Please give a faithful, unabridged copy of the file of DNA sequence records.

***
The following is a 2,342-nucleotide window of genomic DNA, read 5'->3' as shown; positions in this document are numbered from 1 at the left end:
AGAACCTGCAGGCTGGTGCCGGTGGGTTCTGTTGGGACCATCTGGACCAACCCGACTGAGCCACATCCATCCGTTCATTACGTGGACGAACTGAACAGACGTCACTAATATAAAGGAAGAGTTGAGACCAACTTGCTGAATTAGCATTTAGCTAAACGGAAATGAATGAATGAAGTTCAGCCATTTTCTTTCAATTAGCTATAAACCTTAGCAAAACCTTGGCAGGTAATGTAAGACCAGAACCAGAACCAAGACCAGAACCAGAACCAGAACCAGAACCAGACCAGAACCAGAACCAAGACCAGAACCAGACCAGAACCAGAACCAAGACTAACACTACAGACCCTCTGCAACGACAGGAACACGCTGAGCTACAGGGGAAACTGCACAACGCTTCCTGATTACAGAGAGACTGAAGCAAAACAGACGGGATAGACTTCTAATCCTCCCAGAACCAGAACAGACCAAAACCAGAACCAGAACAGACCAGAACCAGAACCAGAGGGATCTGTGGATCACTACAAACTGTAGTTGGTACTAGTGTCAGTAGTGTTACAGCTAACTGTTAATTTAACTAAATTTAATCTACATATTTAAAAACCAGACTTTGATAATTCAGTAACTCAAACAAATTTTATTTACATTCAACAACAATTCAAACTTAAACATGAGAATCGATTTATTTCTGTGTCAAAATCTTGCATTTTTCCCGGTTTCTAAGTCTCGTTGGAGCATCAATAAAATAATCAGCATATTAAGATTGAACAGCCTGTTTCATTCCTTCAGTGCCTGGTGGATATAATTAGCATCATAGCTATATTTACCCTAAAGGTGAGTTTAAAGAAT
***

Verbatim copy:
The following is a 2,342-nucleotide window of genomic DNA, read 5'->3' as shown; positions in this document are numbered from 1 at the left end:
AGAACCTGCAGGCTGGTGCCGGTGGGTTCTGTTGGGACCATCTGGACCAACCCGACTGAGCCACATCCATCCGTTCATTACGTGGACGAACTGAACAGACGTCACTAATATAAAGGAAGAGTTGAGACCAACTTGCTGAATTAGCATTTAGCTAAACGGAAATGAATGAATGAAGTTCAGCCATTTTCTTTCAATTAGCTATAAACCTTAGCAAAACCTTGGCAGGTAATGTAAGACCAGAACCAGAACCAAGACCAGAACCAGAACCAGAACCAGAACCAGACCAGAACCAGAACCAAGACCAGAACCAGACCAGAACCAGAACCAAGACTAACACTACAGACCCTCTGCAACGACAGGAACACGCTGAGCTACAGGGGAAACTGCACAACGCTTCCTGATTACAGAGAGACTGAAGCAAAACAGACGGGATAGACTTCTAATCCTCCCAGAACCAGAACAGACCAAAACCAGAACCAGAACAGACCAGAACCAGAACCAGAGGGATCTGTGGATCACTACAAACTGTAGTTGGTACTAGTGTCAGTAGTGTTACAGCTAACTGTTAATTTAACTAAATTTAATCTACATATTTAAAAACCAGACTTTGATAATTCAGTAACTCAAACAAATTTTATTTACATTCAACAACAATTCAAACTTAAACATGAGAATCGATTTATTTCTGTGTCAAAATCTTGCATTTTTCCCGGTTTCTAAGTCTCGTTGGAGCATCAATAAAATAATCAGCATATTAAGATTGAACAGCCTGTTTCATTCCTTCAGTGCCTGGTGGATATAATTAGCATCATAGCTATATTTACCCTAAAGGTGAGTTTAAAGAAT